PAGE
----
The SPNO Planning Team has been developing knowledge products with the goal of sharing them with communities for the purpose of knowledge mobilization. Time was allocated for smaller groups to discuss and give feedback on the products. The SPNO KNSWB Project considers these conversations to be part of the knowledge mobilization process.

Parent Monograph – “Just Because I’m not there Doesn’t Mean I don’t Care!”

Following from an extensive literature review, Yvonne Kelly developed a “Parent Engagement Monograph” which analyzes how current opinions and expectations about parent engagement in education can contribute to the discrimination and exclusion for many families, particularly low-income families. The Monograph is intended to challenge stereotypes and biases towards parents who are not visibly involved, from an educator or school’s point of view, in their children’s learning. The discussion raised a few questions:  what does parent engagement really mean, who defines what it is, are educators prepared to engage parents and is teacher education on this issue, a priority? A lot of varying perspectives were shared, considered, accepted and/or rejected. In other words knowledge mobilization occurred in this space and left people with more to think about and question following from the discussion.

The school can make itself more open to families and communities as in the school as a hub model. The Schools Plus Model, used in Saskatoon and Nova Scotia, can be looked at for methods of making schools more welcoming, inclusive and open to community. While this may be the right thing to do, it will not guarantee parents will become involved in their children’s school. It also does not mean that because parents are not involved, that they are not doing their job as parents or that they do not care about education.

“As a racialized person coming from a low-income status – my parents did not and do not trust the system. Many parents just do not want to engage as a result of this distrust, and as a result of a Eurocentric/Western educational pedagogy and curriculum. We need to reteach/unteach pedagogy that is not culturally relevant to our students and families.”

“We’ve got to begin somewhere and I believe that is with school leaders. We need to raise awareness with system leaders.”  In relation to challenging negative assumptions and bias towards parents who are not visibly involved in their children’s schools.

Income Disparities: Fees and Fundraising

Dr. Sue Winton engineered this breakout group meeting to be a time for discussion and feedback but also to be a demonstration for how this tool could be used in a community setting. The purpose of this tool is to start a conversation around the inequities that school fees and fundraising creates for many students who are living in low-income households.

This discussion focused on:

  1. The Learning Opportunity Grants
  2. The Inequities Perpetuated through School Fundraising

We need to know more about how Learning Opportunity Grants are used in boards to support low-income students.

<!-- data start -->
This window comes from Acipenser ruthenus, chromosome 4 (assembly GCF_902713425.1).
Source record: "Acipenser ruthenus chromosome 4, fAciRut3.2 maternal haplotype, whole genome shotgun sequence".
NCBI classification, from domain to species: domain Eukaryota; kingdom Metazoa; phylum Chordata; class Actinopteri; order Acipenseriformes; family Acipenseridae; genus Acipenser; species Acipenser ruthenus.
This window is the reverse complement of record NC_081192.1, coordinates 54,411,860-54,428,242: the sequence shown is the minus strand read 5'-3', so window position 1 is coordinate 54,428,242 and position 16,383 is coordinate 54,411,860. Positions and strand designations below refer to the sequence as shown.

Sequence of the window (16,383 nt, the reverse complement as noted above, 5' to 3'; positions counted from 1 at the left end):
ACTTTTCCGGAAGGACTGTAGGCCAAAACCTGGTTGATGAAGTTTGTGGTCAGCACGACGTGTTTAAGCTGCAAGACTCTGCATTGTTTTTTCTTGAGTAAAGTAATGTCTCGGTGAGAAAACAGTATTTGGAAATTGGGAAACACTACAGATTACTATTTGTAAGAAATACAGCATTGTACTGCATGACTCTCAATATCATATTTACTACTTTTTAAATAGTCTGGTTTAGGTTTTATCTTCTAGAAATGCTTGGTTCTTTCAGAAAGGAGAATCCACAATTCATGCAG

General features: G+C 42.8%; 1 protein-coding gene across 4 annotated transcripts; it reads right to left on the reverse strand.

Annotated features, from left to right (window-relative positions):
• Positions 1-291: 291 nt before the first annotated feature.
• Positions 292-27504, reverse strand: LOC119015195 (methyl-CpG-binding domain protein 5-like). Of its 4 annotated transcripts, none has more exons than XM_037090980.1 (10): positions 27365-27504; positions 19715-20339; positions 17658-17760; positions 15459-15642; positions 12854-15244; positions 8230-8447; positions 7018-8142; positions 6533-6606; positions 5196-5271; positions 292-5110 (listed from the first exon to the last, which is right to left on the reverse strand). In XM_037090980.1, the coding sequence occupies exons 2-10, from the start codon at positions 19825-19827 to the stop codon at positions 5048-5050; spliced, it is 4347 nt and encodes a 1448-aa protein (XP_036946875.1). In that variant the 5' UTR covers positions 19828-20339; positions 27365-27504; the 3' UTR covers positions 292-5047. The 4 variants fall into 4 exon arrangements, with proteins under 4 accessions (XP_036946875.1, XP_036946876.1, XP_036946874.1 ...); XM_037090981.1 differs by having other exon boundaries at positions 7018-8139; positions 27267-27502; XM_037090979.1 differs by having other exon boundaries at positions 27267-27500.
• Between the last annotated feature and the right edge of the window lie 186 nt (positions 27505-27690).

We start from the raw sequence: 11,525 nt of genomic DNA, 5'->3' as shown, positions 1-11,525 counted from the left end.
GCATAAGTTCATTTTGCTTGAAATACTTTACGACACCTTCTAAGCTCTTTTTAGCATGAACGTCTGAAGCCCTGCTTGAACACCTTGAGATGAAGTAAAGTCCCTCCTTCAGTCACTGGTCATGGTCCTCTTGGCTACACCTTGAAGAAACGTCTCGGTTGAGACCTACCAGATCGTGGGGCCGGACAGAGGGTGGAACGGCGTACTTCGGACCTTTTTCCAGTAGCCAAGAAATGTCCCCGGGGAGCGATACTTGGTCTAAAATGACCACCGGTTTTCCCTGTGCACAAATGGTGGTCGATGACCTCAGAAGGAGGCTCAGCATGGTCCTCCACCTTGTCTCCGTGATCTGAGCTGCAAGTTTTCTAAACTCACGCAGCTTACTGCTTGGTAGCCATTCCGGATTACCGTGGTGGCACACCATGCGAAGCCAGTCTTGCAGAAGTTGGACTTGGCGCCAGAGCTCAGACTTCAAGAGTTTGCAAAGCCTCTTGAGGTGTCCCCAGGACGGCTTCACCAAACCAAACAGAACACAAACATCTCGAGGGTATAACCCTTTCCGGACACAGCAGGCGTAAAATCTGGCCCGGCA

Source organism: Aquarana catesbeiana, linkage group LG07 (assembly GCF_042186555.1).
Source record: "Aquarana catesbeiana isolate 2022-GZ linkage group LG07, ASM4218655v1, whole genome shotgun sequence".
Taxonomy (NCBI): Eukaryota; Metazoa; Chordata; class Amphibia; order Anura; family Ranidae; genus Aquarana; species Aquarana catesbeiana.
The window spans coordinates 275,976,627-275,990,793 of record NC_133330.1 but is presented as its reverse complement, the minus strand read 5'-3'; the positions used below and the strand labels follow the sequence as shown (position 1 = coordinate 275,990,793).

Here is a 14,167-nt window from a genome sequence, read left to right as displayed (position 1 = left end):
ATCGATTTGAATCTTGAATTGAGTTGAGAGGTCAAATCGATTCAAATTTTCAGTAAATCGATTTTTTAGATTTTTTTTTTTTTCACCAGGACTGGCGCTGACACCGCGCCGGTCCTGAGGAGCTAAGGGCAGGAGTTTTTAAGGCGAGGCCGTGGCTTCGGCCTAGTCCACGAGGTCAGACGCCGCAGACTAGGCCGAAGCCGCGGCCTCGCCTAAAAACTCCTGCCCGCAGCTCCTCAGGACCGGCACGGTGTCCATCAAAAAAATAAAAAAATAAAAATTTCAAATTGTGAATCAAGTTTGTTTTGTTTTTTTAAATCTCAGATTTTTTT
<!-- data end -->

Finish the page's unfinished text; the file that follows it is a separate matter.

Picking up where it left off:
The majority of people do not know about the inadequacies of the Ontario Funding Formula and the potential problems that come along with growing reliance on fundraising to either close gaps or enrich students’ experiences. For example, many parents do not know that they should not have to raise money to buy textbooks. Inequities lead to widespread discrepancies in terms of student experiences. For example:

Great playground equipment may not be essential but when some schools have only the basics and others can afford all the extras, then there is growing disparity between educational experienced. We need to raise the bar for Everyone.

Provincial Education Charter for Low-Income Students and Families

In this session, Peter Clutterbuck presented the concept of a Community Charter as one way of engaging local stakeholders (students, parents, teachers, administrators, education advocates) in discussions on how to create an inclusive education system, more responsive to the needs of low-income students. The discussion centered on adapting a tool used in another SPNO Project on social and economic inclusion in 2004-05, called Closing the Distance. In this exercise a line of inquiry is followed in discussing the lived experience of a particular marginalized population in the community that:

  1. Describes the realities of exclusion in the lived experience of the group
  2. Identifies the sources of exclusion
  3. Frames indicators or benchmarks of inclusion
  4. Suggests action to remove excluding conditions and create inclusion

Workshop participants thought that this line of inquiry could be adapted for our use in the KNSWB Project, generating the “realities of lived experience” and the “sources of exclusion” with students and parents. This data could be then be used to identify indicators of inclusion and actions that should be taken to create more inclusive and equitable schools.